Monday, September 22, 2008

Optional SAT: Watch Out Test Prep Industry

A commission led by Harvard's dean of admissions calls for less emphasis on the use of SAT and ACT scores.
“Society likes to think that the SAT measures people’s ability or merit,” Mr. Fitzsimmons said. “But no one in college admissions who visits the range of secondary schools we visit, and goes to the communities we visit — where you see the contrast between opportunities and fancy suburbs and some of the high schools that aren’t so fancy — can come away thinking that standardized tests can be a measure of someone’s true worth or ability.”

Teaching Is a Popular Choice During "Hard Times"

England's Teacher Training Institute approaches nervous bankers, offering a "stable" job.
The Training and Development Agency for Schools is planning to visit London's financial districts in a bid to find people who might re-train as teachers.
The agency (TDA) says the credit crunch has already boosted inquiries about teaching as a career.
Its recruitment website has had a 34% annual increase in traffic.
It also says there has been a 13% increase since last year in the number of people registering an interest in becoming teachers.

Book to Read: Lives on the Boundary

Deborah Meier of Bridging Differences recommends Mike Rose's Lives on the Boundary, an alternative to what she phrases as "another way" to educate, in opposition to "boot camp" methods of education. Rather than attempting to change the symptoms of a poor educational system--high drop-out rates, low test scores, etc., she reminds us of the importance of engaging students in the process of education.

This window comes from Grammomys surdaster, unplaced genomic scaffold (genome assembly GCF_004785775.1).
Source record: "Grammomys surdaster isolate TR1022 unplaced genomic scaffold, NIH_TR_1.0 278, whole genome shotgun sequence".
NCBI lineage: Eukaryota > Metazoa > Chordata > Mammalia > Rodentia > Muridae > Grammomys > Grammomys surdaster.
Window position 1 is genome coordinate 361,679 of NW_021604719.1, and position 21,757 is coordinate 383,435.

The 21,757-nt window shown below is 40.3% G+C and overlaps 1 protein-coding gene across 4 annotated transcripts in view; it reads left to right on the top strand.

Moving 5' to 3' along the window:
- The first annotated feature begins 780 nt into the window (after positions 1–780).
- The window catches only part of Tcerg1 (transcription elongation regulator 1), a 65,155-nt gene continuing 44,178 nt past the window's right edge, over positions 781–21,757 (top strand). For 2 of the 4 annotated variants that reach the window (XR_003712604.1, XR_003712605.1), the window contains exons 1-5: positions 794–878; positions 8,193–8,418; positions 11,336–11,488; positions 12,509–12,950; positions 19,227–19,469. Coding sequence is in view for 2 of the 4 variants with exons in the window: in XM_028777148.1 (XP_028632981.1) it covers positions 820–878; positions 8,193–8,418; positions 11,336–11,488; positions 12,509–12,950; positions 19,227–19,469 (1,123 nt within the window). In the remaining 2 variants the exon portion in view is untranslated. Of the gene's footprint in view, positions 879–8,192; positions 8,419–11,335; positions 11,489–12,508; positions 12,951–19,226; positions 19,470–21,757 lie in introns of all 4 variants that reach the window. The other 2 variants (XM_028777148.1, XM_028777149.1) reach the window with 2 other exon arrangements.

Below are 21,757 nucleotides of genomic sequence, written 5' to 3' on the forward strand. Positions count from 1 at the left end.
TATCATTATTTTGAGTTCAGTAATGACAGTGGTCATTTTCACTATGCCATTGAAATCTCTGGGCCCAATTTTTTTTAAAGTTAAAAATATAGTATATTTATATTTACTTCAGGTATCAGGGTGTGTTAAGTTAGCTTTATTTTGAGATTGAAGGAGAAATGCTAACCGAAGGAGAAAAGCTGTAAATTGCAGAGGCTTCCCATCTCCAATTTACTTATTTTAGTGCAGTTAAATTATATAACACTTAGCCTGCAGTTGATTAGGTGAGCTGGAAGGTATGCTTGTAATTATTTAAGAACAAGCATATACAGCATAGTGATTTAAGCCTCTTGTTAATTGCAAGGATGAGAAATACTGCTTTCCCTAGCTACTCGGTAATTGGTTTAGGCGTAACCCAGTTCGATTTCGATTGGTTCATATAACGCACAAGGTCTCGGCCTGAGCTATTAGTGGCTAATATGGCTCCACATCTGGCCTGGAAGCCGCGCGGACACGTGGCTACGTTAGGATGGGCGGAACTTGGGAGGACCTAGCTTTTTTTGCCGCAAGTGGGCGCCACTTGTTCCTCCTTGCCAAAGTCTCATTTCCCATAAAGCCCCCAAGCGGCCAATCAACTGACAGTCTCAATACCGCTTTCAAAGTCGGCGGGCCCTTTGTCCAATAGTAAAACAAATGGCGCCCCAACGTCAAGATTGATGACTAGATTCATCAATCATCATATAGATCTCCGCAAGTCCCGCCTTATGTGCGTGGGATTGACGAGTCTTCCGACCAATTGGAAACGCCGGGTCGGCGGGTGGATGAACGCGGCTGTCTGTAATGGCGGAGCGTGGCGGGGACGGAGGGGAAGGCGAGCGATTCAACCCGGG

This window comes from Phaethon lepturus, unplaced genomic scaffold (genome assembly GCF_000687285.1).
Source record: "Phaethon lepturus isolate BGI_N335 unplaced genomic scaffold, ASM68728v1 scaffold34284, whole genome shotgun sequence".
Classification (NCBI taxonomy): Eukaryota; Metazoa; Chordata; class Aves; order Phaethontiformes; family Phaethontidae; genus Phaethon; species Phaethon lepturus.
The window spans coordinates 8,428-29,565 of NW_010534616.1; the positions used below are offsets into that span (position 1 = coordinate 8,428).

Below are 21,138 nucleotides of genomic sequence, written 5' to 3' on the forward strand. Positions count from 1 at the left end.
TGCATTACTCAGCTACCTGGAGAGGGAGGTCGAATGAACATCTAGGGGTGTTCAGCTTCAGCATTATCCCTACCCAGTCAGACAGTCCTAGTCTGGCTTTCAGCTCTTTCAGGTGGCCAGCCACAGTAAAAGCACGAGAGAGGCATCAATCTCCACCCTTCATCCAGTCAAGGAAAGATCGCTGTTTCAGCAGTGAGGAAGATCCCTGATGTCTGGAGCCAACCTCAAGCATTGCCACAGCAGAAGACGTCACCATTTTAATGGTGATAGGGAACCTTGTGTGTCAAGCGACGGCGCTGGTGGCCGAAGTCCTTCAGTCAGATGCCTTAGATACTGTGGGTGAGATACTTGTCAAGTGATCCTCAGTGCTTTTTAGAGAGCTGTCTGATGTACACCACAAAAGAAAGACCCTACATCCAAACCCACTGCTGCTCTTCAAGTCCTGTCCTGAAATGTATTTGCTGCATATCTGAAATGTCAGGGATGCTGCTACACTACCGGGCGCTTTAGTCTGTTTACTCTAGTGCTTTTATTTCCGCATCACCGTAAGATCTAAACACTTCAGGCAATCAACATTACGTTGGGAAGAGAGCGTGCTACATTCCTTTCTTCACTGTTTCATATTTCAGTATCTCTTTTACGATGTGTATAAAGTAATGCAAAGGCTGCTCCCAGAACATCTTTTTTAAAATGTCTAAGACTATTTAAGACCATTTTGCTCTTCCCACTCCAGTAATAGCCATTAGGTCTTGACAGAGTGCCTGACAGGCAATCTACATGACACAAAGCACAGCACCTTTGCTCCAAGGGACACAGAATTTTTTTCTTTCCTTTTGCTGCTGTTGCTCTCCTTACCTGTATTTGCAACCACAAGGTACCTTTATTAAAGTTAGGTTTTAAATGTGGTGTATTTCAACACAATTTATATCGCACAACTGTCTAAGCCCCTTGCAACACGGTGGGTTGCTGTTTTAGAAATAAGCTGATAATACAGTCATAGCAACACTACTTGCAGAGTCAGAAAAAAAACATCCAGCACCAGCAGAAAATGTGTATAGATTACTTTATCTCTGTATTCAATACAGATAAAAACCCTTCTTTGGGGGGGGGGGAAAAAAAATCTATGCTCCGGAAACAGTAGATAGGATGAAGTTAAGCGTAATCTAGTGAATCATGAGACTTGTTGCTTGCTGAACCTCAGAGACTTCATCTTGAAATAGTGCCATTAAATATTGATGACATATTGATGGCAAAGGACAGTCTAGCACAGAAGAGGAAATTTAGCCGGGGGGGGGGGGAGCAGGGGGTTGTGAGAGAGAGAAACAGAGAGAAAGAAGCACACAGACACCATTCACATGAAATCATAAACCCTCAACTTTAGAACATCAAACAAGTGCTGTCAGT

Engaging students in pursuit of their own education is possible, and it’s the real “cure”—not just for the crisis of school dropouts, but the larger one of societal dropouts. It requires knowing each other well and having the power to act on that knowledge in respectful ways.
Here's the summary of Lives on the Boundary:
Remedial, illiterate, intellectually deficient—these are the stigmas that define America’s educationally underprepared. Having grown up poor and been labeled this way, nationally acclaimed educator and author Mike Rose takes us into classrooms and communities to reveal what really lies behind the labels and test scores. With rich detail, Rose demonstrates innovative methods to initiate “problem” students into the world of language, literature, and written expression. This book challenges educators, policymakers, and parents to re-examine their assumptions about the capacities of a wide range of students. Already a classic, Lives on the Boundary offers a truly democratic vision, one that should be heeded by anyone concerned with America’s future.